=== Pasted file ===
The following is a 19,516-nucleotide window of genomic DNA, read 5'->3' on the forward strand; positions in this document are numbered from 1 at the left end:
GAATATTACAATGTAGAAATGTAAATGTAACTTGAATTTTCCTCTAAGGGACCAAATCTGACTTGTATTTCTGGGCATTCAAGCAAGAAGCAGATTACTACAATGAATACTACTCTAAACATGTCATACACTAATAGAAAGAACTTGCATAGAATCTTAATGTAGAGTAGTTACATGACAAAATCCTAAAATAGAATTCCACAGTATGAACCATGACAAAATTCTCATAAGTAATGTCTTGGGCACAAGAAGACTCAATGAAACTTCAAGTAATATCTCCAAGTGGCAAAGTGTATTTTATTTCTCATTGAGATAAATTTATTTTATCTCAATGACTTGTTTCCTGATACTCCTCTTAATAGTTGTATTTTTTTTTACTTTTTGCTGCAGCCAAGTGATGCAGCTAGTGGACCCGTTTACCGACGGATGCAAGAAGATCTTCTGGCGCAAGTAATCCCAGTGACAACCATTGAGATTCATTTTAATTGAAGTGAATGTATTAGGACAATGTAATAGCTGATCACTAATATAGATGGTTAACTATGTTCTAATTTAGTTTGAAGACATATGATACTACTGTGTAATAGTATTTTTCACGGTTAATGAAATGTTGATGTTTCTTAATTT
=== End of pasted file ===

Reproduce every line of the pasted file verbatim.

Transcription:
The following is a 19,516-nucleotide window of genomic DNA, read 5'->3' on the forward strand; positions in this document are numbered from 1 at the left end:
GAATATTACAATGTAGAAATGTAAATGTAACTTGAATTTTCCTCTAAGGGACCAAATCTGACTTGTATTTCTGGGCATTCAAGCAAGAAGCAGATTACTACAATGAATACTACTCTAAACATGTCATACACTAATAGAAAGAACTTGCATAGAATCTTAATGTAGAGTAGTTACATGACAAAATCCTAAAATAGAATTCCACAGTATGAACCATGACAAAATTCTCATAAGTAATGTCTTGGGCACAAGAAGACTCAATGAAACTTCAAGTAATATCTCCAAGTGGCAAAGTGTATTTTATTTCTCATTGAGATAAATTTATTTTATCTCAATGACTTGTTTCCTGATACTCCTCTTAATAGTTGTATTTTTTTTTACTTTTTGCTGCAGCCAAGTGATGCAGCTAGTGGACCCGTTTACCGACGGATGCAAGAAGATCTTCTGGCGCAAGTAATCCCAGTGACAACCATTGAGATTCATTTTAATTGAAGTGAATGTATTAGGACAATGTAATAGCTGATCACTAATATAGATGGTTAACTATGTTCTAATTTAGTTTGAAGACATATGATACTACTGTGTAATAGTATTTTTCACGGTTAATGAAATGTTGATGTTTCTTAATTT